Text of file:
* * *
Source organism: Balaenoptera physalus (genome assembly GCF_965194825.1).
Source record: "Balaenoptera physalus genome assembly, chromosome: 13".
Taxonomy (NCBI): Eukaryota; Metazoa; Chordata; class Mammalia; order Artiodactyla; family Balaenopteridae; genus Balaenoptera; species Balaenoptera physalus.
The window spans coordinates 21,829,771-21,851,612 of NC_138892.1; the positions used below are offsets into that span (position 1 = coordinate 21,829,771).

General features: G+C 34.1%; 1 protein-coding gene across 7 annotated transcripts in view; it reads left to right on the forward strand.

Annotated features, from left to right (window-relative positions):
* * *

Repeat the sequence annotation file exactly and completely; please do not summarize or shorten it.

Source organism: Balaenoptera physalus (genome assembly GCF_965194825.1).
Source record: "Balaenoptera physalus genome assembly, chromosome: 13".
Taxonomy (NCBI): Eukaryota; Metazoa; Chordata; class Mammalia; order Artiodactyla; family Balaenopteridae; genus Balaenoptera; species Balaenoptera physalus.
The window spans coordinates 21,829,771-21,851,612 of NC_138892.1; the positions used below are offsets into that span (position 1 = coordinate 21,829,771).

General features: G+C 34.1%; 1 protein-coding gene across 7 annotated transcripts in view; it reads left to right on the forward strand.

Annotated features, from left to right (window-relative positions):